E-learning at UAE universities – what are your options?
Dubai: Schools and universities across the world found themselves in a difficult situation as COVID-19 swept across the globe in 2020. As with the rest of the world, UAE’s educational institutes were the first to close campuses as a precautionary measure against the pandemic. However, even though e-learning was adopted en masse out of this necessity, it looks like even after the world finds a cure for the coronavirus, online learning will continue to be a big part of the education system.
Universities Gulf News spoke with commented on how the UAE’s educational institutions already had the IT infrastructure in place to make the quick and complete transition to online learning, which happened in March this year. But even as campuses look to welcome students later this year, e-learning is not going anywhere.Can I study completely online?
Hamdan Bin Mohammed Smart University is the only UAE university accredited by the Ministry of Education to offer a completely online and distance learning experience. Courses offered by the university include bachelors, masters and PhD degrees in business, finance, healthcare management, human resource management, project management and more. Students have to attend live online classes – where they are able to interact with fellow students and their faculty, referred to as ‘virtual synchronous sessions’.
They also have ‘asynchronous sessions’ – where learners are provided with a variety of learning materials to learn at their own pace.What are your e-learning options in the UAE?
The summer semester intake of 2020 was unique for UAE universities as all higher education institutions offered courses completely online, with the restrictions still in place for COVID-19.
However, with campuses expected to open in September of 2020, universities Gulf News spoke with said that they would continue to offer parts of their education online.
These are the UAE higher education institutions accredited by the Ministry of Education’s Commission for Academic Accreditation:
1. Abu Dhabi Polytechnic
2. Abu Dhabi School Of Management
3. Abu Dhabi University
4. Abu Dhabi Vocational Education And Training Institute
5. Ajman University
6. Al Ain University
7. Al Dar University College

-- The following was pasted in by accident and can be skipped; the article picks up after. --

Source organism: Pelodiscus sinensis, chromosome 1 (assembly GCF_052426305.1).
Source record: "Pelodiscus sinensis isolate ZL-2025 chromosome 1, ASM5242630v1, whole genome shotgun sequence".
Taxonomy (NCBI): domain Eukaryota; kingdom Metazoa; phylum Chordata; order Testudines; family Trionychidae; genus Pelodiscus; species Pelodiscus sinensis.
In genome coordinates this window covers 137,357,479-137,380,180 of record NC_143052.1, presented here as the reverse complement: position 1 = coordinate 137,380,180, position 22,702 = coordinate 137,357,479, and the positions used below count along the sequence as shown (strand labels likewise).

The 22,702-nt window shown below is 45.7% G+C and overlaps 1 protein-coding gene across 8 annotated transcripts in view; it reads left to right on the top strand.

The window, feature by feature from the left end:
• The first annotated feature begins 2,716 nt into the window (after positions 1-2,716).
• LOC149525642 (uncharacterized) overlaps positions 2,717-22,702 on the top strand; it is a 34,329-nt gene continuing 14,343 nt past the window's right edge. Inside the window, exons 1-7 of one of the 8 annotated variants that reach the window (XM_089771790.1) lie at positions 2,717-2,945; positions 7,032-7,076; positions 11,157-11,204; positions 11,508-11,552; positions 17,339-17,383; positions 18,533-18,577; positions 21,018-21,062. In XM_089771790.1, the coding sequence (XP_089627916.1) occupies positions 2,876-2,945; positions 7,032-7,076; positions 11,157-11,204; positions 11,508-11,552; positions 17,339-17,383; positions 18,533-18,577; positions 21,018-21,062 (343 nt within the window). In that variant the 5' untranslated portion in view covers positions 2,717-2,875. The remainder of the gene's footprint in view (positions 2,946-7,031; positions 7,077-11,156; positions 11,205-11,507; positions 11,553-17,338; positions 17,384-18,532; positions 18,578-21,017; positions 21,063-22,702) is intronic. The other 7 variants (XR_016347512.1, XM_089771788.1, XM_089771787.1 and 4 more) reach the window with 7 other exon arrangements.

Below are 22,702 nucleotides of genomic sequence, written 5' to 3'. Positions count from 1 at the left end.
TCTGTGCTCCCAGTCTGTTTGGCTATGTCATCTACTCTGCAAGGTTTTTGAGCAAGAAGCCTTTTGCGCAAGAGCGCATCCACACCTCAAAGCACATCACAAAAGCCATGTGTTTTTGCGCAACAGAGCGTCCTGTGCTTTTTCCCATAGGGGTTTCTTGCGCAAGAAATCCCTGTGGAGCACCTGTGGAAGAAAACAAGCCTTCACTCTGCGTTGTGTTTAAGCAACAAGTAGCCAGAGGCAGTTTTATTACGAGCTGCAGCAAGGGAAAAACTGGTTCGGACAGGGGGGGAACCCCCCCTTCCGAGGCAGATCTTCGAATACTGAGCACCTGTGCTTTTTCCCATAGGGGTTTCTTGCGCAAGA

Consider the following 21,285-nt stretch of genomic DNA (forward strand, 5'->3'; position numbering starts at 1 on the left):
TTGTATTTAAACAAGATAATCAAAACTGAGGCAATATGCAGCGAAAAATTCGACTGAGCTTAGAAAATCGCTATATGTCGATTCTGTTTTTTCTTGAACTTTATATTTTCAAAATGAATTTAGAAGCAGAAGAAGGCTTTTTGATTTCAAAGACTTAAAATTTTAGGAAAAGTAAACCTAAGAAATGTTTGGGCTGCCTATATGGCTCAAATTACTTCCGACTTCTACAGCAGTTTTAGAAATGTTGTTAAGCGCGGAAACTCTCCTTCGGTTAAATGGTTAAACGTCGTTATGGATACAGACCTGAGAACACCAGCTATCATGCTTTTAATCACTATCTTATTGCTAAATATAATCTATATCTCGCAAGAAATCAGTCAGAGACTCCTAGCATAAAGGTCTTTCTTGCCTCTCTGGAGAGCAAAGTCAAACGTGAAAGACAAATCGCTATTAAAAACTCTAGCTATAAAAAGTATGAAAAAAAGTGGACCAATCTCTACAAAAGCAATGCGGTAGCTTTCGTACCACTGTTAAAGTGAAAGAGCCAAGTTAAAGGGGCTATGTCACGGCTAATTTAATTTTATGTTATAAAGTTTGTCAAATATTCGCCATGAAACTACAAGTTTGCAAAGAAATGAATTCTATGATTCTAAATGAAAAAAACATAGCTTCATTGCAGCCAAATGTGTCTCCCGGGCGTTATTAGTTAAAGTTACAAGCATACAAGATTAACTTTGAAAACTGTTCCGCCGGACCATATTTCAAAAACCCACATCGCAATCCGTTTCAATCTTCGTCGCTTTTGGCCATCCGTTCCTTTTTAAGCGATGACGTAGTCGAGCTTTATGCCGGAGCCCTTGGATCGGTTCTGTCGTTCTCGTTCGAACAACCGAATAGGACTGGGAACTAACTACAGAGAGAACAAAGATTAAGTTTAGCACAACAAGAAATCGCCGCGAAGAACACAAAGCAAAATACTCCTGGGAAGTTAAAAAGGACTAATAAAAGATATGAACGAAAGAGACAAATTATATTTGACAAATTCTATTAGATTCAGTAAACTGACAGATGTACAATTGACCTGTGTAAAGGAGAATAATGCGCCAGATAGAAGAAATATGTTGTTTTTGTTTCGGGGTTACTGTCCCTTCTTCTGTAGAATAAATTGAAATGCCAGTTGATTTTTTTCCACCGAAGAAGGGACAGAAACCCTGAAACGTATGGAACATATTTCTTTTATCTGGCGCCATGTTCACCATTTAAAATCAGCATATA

8. Al Falah University
9. Al Ghurair University
10. Al Khawarizmi International College
11. Al Qasimiya University
12. Al Wasl University
13. American College Of Dubai
14. American University In Dubai
15. American University In The Emirates
16. American University Of Ras Al Khaimah
17. American University Of Sharjah
18. Arab Academy For Science, Technology And Maritime Transport
19. British University In Dubai
20. Canadian University Dubai
21. City University College Of Ajman
22. Dubai Institute Of Design And Innovation
23. Dubai Medical College For Girls
24. Dubai Pharmacy College For Girls
25. Dubai Police Academy
26. Emirates Academy For Identity & Citizenship
27. Emirates Academy Of Hospitality Management
28. Emirates Aviation University
29. Emirates College For Advanced Education
30. Emirates College Of Technology
31. Emirates Diplomatic Academy
32. Emirates Institute For Banking And Financial Studies
33. European International College
34. European University College
35. Fatima College Of Health Sciences
36. Gulf Medical University
37. Hamdan Bin Mohammed Smart University
38. Higher Colleges Of Technology
39. Imam Malik College For Islamic Sharia And Law
40. Insead- The Business School For The World, Abu Dhabi
41. Institute Of Management Technology-Dubai
42. Joint Command And Staff College - Abu Dhabi
43. Jumeira University
44. Khalifa Bin Zayed Air College
45. Khalifa University
46. Mena College Of Management
47. Mohamed Bin Zayed University Of Artificial Intelligence
48. Mohammed Bin Rashid School Of Government
49. Mohammed Bin Rashid University Of Medicine And Health Sciences